10 Blended Learning Trends

  1. The student-centered learning experience – focus on the students rather than on the teacher offers a more inquiry driven and experiential learning experience
  2. Soaring numbers of digital learners – the number of students participating in classroom-only education is shrinking (albeit slowly) while the number of students participating in some type of online learning is steadily growing (despite making up a much smaller percentage of students)
  3. Building higher order thinking skills – students are required to look at information more critically rather than just trying to memorize what is presented to them in class
  4. Realizing benefits for both teachers and students – this approach benefits not only the students, but teachers too!
  5. A framework for data-driven decision making in education – a blended approach offers more data and information for teachers, administrators, and parents to make more informed decisions
  6. A personalized learning approach – by a lean, blended and interactive approach
  7. Productive gamification – bringing students to deeper learning
  8. The mobile world is where learners live now – more so for personal than school use
  9. Students have personal access to mobile devices – smartphones, tablets, laptops and digital reading devices trump desktops
  10. The need for more broadband – 72% of schools in the US lack the broadband access they need to support digital learning

10 blended learning trends

BETT small

4 Big EdTech Trends Spotted At BETT 2014

This years’ BETT show (British Education and Training Technology - the UK equivalent of ISTE or TCEA) presented a dizzying range speakers and exhibitors, and it was set against some interesting changes in UK education…

BETT logo

To name a few, the national curriculum now includes coding, schools should now be teaching character, or ‘grit’ alongside subjects, and we still have have an achievement gap to narrow despite an ever-widening income gap.

However, there is also more scope for innovation than ever before. Increased availability of online mobile devices, and more autonomy for staff in free schools and academies (state funded but free from local government control) mean that we have more freedom to come up with ways to face these challenges.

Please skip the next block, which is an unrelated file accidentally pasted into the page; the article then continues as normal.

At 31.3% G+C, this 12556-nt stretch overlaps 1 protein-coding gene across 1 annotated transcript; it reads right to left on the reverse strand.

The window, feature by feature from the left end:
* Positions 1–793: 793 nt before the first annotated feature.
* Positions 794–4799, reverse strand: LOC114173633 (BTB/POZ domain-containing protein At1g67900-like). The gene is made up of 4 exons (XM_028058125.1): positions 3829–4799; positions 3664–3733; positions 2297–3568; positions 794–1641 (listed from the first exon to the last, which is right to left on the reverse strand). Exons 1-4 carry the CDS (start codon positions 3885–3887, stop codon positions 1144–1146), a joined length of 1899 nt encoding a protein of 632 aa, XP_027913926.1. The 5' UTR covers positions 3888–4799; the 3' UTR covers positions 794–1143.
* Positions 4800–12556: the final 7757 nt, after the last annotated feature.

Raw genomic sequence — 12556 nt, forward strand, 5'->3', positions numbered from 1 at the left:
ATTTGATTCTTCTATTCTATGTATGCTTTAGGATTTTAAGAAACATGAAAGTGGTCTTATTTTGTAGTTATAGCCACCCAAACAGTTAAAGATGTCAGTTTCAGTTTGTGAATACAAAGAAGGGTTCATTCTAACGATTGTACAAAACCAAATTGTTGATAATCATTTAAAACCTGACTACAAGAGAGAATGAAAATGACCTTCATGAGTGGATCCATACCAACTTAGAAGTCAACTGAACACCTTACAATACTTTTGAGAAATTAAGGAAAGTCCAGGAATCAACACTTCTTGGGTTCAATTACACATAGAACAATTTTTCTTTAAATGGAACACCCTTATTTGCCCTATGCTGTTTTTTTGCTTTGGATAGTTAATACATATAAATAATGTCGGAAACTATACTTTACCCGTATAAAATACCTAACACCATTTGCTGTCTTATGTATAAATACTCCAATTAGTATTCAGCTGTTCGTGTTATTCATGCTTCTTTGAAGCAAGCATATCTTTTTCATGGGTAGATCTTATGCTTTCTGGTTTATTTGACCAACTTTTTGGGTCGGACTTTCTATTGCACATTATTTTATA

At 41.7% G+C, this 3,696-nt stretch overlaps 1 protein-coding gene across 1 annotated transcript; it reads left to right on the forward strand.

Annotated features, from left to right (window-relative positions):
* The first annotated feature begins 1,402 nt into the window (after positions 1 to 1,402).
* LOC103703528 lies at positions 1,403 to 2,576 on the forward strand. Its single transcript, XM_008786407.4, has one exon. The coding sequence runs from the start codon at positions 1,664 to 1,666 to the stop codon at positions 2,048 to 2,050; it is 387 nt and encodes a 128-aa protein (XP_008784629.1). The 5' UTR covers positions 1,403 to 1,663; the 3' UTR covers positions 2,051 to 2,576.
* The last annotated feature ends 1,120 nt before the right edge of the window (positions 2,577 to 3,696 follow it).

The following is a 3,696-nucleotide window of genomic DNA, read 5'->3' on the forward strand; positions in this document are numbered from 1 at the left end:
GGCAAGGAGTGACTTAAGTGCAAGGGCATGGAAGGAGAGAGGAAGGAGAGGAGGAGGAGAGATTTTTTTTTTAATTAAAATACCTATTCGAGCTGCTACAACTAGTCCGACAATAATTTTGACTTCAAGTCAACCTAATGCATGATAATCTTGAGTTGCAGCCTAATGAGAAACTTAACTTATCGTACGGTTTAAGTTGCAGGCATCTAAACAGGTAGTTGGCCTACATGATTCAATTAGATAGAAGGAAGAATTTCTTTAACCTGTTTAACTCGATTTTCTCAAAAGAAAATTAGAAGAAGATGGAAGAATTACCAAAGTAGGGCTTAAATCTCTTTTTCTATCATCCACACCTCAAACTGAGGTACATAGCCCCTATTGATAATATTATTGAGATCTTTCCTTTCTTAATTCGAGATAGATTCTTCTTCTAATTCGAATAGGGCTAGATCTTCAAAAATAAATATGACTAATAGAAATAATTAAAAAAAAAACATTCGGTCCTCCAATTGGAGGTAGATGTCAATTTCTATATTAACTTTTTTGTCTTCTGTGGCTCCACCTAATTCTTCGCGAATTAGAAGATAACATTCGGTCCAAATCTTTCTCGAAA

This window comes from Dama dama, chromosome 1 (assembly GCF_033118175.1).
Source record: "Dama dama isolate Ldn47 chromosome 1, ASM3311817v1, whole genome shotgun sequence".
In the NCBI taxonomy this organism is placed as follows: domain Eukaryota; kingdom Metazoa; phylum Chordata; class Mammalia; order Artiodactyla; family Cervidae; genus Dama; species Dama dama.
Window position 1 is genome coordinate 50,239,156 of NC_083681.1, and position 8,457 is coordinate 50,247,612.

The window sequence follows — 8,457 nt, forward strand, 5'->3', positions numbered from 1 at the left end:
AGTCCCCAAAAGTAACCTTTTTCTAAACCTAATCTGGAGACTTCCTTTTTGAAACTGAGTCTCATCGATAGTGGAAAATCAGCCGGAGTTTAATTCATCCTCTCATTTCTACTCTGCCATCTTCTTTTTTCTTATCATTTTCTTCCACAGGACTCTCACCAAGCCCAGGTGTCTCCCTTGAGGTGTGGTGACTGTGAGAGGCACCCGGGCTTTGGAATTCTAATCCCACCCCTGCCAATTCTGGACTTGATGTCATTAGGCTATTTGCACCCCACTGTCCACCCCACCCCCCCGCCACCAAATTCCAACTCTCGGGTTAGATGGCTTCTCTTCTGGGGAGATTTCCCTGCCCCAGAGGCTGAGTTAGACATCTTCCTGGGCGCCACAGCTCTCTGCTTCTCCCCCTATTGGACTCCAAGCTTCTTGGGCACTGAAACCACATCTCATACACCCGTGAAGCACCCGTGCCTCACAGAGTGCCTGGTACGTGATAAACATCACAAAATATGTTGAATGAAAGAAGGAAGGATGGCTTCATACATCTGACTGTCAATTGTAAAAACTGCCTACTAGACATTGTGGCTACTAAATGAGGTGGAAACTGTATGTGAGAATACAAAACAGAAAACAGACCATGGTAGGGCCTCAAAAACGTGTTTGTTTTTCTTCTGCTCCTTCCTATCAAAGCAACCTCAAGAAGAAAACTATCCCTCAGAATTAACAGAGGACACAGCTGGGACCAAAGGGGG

Edtech Trends for 2014:

Coding, Social Learning, Video, and Smartphones in The Classroom

Edtech trends at the Bett show this year included the increasing use of smartphones and tablets in schools, teaching code and social learning - the use of peer review through social-media like sites where students can learn from and help each other through peer-review.

Travis Allen from ischool initiative presented a campaign to promote the use of digital technologies in lessons – not to tell students to turn their smartphones off but how to use them to learn. He has a new pedagogy for the digital age: Find, Filter, Apply – Students no longer need to know everything, just how to find it, how to filter to get the most relevant info, and to apply it.

Much has been made of the new coding curriculum for schools – a problem with a lack of qualified teachers means that many classes will have to rely on ‘coding apps’ etc to teach it. However, a different approach came from an East London Computer Science teacher, Carrie Anne Philbin. She was at Bett to demonstrate the Sonic Pi project, a programming environment for the Raspberry Pi. Devised with software architect, Dr Sam Aaron, the Sonic Pi teaches coding through music. Students basically build a synthesiser, thus accidentally learn concepts such as logic, sequencing, iteration and conditionals while doing something creative and imaginative.

Philbin is also the author of Geek Gurl Diaries, a YouTube series with over 1000 viewers – created when she realised there were so few girls taking Computer Science. Not only does the content encourage student access to the subject – but the comments provide a platform for teachers and students to ask questions and share ideas.

The social learning element of video sharing has also been used elsewhere. One UK college has collaboration projects with colleges in New Zealand, Columbia and Ireland. The students use YouTube to submit a video about their work on the project. The videos are evaluated as part of their assessment, but what the students really like is getting video feedback (1-5 minutes) from say 4-6 students in other countries. Once collated provides say 30 minutes of feedback. They take a real pride in creating something to be seen by others, not just the teacher – and they are eager to hear the feedback.